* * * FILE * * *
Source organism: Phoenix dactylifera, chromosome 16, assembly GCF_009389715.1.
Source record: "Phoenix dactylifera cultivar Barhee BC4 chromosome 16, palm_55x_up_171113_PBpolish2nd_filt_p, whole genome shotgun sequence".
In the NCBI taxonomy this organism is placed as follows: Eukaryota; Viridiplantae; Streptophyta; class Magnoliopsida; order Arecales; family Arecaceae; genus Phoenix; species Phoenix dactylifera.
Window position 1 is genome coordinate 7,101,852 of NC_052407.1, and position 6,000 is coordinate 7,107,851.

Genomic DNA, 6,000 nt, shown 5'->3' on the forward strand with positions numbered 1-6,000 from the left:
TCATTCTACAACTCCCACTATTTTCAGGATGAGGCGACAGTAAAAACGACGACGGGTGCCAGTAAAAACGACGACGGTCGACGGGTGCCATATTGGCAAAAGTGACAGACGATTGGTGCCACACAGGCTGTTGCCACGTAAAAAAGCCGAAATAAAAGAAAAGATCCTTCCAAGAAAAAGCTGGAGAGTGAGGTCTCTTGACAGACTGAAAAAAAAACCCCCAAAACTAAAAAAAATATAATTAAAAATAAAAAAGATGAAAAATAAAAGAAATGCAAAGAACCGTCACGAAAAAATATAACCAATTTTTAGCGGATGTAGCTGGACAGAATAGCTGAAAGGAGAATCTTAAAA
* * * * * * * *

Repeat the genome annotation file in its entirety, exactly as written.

Source organism: Phoenix dactylifera, chromosome 16, assembly GCF_009389715.1.
Source record: "Phoenix dactylifera cultivar Barhee BC4 chromosome 16, palm_55x_up_171113_PBpolish2nd_filt_p, whole genome shotgun sequence".
In the NCBI taxonomy this organism is placed as follows: Eukaryota; Viridiplantae; Streptophyta; class Magnoliopsida; order Arecales; family Arecaceae; genus Phoenix; species Phoenix dactylifera.
Window position 1 is genome coordinate 7,101,852 of NC_052407.1, and position 6,000 is coordinate 7,107,851.

Genomic DNA, 6,000 nt, shown 5'->3' on the forward strand with positions numbered 1-6,000 from the left:
TCATTCTACAACTCCCACTATTTTCAGGATGAGGCGACAGTAAAAACGACGACGGGTGCCAGTAAAAACGACGACGGTCGACGGGTGCCATATTGGCAAAAGTGACAGACGATTGGTGCCACACAGGCTGTTGCCACGTAAAAAAGCCGAAATAAAAGAAAAGATCCTTCCAAGAAAAAGCTGGAGAGTGAGGTCTCTTGACAGACTGAAAAAAAAACCCCCAAAACTAAAAAAAATATAATTAAAAATAAAAAAGATGAAAAATAAAAGAAATGCAAAGAACCGTCACGAAAAAATATAACCAATTTTTAGCGGATGTAGCTGGACAGAATAGCTGAAAGGAGAATCTTAAAA